Asbestos scare shuts down gym at TRU: Thompson Rivers University’s International Days wrap up party blew the stuffing out of the gym — literally. The gym was closed over the weekend after a substance that may have been asbestos tumbled out of a few holes in the walls.
ASBESTOS and HEALTH (2)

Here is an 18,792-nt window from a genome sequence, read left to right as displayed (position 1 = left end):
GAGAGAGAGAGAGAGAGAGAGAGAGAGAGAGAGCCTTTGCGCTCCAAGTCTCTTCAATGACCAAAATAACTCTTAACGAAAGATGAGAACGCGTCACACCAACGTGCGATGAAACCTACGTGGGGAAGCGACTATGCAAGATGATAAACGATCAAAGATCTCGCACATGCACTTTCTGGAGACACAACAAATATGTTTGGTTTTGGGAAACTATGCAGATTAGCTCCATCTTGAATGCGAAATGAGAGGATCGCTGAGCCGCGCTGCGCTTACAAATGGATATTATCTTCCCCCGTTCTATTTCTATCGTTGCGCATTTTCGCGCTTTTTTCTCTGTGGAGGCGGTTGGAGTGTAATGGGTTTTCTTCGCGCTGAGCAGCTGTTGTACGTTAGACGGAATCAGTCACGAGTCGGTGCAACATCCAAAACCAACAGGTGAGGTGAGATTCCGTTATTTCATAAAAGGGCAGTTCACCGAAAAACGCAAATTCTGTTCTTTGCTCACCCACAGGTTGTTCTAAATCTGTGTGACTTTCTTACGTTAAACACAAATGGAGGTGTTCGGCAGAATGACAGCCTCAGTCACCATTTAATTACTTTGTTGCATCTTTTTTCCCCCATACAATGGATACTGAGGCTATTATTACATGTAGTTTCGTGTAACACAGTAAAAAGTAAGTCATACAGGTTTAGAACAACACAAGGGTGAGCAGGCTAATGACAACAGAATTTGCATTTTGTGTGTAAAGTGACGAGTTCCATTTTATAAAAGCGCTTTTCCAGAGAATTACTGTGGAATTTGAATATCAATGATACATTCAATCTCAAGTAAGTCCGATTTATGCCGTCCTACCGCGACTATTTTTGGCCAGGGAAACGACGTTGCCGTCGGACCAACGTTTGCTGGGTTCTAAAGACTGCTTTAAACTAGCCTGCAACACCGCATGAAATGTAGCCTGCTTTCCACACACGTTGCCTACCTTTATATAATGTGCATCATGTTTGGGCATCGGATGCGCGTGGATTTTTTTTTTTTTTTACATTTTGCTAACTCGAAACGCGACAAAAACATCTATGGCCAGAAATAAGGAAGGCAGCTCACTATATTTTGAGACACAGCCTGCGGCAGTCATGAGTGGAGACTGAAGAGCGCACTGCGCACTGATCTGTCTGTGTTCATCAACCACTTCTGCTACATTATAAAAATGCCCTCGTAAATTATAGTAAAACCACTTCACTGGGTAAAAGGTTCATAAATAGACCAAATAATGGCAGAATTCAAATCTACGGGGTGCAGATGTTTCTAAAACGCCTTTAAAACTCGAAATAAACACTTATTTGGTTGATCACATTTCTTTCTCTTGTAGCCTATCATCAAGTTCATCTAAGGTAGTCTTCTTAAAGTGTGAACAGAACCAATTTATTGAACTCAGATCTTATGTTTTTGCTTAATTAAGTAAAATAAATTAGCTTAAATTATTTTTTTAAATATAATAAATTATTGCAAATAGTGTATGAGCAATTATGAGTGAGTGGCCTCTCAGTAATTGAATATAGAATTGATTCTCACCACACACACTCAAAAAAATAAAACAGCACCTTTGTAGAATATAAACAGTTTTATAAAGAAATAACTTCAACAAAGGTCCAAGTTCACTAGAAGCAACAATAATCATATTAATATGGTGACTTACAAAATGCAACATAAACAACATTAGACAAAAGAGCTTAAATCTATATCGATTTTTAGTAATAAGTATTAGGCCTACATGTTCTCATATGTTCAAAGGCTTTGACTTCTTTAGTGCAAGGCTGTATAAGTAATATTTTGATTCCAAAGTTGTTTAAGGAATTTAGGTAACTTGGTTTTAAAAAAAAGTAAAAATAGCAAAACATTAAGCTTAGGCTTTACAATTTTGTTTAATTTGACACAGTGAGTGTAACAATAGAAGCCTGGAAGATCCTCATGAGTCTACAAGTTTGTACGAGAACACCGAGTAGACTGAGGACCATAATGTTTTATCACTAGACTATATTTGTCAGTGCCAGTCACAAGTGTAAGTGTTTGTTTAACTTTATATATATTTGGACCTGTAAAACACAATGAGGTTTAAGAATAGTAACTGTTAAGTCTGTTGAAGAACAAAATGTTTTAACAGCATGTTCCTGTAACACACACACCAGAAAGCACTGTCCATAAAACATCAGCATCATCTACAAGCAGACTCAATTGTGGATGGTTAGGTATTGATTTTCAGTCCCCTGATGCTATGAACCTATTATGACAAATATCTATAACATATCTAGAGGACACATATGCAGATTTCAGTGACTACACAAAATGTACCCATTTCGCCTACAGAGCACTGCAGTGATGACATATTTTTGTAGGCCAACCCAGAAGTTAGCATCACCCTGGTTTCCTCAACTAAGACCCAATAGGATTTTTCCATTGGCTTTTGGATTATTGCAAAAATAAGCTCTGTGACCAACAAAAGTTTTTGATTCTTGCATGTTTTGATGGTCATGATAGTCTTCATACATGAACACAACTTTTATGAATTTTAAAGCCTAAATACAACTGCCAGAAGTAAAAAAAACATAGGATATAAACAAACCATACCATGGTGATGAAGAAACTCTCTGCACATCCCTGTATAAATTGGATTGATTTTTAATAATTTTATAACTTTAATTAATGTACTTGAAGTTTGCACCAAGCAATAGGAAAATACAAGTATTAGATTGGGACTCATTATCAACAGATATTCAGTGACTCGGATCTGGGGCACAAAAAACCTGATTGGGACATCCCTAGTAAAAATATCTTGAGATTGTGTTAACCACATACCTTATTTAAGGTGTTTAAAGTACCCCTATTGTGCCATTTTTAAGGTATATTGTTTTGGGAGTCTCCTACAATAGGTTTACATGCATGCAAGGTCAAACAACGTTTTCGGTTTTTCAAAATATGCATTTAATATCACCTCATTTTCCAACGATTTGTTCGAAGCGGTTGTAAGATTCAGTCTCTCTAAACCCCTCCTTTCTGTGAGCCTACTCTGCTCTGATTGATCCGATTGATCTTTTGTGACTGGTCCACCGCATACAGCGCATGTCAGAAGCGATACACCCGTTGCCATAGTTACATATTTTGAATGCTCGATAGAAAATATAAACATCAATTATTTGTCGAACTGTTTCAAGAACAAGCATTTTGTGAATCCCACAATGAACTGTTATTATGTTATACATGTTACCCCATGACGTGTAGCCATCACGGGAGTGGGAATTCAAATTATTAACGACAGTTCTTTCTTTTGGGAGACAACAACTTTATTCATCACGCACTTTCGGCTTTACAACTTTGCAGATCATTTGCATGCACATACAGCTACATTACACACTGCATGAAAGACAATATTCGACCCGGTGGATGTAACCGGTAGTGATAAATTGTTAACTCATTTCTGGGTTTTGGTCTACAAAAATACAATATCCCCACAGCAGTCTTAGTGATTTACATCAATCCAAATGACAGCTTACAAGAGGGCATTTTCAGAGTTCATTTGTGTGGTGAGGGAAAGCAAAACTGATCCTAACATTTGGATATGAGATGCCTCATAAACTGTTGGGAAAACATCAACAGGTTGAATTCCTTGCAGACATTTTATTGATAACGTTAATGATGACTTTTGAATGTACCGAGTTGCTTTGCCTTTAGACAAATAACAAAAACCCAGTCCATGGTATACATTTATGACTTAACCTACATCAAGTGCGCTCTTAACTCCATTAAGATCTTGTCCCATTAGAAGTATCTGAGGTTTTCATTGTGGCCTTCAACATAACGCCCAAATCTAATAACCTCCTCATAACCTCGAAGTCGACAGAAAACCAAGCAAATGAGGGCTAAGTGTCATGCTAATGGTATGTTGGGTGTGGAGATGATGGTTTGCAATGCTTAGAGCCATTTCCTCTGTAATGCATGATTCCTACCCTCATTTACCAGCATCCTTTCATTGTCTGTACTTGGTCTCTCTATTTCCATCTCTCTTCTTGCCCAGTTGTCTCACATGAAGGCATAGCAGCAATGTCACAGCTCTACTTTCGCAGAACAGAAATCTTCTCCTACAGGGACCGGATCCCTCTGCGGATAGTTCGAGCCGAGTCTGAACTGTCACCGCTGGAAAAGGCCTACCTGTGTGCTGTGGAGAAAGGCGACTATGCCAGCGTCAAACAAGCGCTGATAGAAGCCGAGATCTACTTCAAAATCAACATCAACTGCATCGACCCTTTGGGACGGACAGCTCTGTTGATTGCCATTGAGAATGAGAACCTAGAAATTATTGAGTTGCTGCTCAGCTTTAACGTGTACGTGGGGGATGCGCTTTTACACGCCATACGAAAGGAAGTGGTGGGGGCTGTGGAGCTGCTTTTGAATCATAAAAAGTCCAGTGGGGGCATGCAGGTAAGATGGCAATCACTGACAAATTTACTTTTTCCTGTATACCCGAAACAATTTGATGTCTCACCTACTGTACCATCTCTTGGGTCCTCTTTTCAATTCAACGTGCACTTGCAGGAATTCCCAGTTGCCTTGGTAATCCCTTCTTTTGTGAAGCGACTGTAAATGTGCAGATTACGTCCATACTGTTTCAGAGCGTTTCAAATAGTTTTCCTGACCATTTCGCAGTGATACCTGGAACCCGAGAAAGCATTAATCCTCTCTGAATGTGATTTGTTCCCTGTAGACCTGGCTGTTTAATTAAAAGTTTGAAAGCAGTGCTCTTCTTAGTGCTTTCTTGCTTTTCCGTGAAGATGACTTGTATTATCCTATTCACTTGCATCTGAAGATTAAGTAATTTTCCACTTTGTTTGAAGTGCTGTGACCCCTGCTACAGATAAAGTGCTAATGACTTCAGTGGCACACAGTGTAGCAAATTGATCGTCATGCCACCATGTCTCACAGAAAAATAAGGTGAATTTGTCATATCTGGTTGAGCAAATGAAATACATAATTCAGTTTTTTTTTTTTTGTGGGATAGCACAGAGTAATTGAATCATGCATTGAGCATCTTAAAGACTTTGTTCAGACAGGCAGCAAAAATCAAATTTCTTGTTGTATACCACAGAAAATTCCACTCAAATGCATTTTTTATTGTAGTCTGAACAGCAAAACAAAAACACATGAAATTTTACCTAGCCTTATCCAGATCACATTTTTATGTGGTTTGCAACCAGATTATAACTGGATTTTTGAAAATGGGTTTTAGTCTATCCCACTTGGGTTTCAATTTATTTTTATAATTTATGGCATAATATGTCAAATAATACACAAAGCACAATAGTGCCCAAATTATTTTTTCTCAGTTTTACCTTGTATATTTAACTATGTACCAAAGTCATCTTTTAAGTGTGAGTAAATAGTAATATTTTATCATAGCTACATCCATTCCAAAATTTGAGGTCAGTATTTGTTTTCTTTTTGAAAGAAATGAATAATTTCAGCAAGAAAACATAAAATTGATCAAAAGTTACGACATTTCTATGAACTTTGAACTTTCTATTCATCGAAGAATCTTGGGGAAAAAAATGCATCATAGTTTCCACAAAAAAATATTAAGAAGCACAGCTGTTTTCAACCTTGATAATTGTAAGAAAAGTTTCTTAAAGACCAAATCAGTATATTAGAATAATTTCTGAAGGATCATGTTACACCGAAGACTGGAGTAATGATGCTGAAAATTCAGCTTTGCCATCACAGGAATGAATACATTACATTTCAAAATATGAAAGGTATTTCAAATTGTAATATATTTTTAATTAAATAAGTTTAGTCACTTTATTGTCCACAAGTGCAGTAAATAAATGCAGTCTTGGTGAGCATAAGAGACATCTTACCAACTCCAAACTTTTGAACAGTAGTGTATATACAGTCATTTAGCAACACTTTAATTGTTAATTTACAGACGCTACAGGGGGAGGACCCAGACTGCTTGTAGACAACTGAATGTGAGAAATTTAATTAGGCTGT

Pacific Meso Center Celebrates Grand Opening of First Free-Standing International Mesothelioma Research Laboratory: On Wednesday, February 13th the Pacific Meso Center (PMC) will celebrate the grand opening of a new state-of-the-art laboratory dedicated solely to the discovery of new treatments and prevention of malignant pleural mesothelioma (MPM), a cancer of the chest lining (pleura) caused by asbestos exposure. As the first of its kind in the world, the PMC Research Laboratory is headed by a distinguished team of physicians and scientists focused solely on mesothelioma research in a collaborative effort that is independent of the limitations often imposed by academic and private medical institutions. The team includes one of the foremost experts in the field of mesothelioma research and treatment, Robert B. Cameron, M.D., who serves as PMC’s scientific advisor. Dr. Cameron is a cardiothoracic surgeon and surgical oncologist, the director of the UCLA Comprehensive Mesothelioma Program at the David Geffen School of Medicine at UCLA, Chief of Thoracic Surgery at the West Los Angeles Veterans’ Administration Medical Center, and a long-time proponent of lung-sparing surgery for malignant pleural mesothelioma. He organizes the Annual International Symposia on Lung-Sparing Therapies for Malignant Pleural Mesothelioma, which is held each spring in Santa Monica, CA.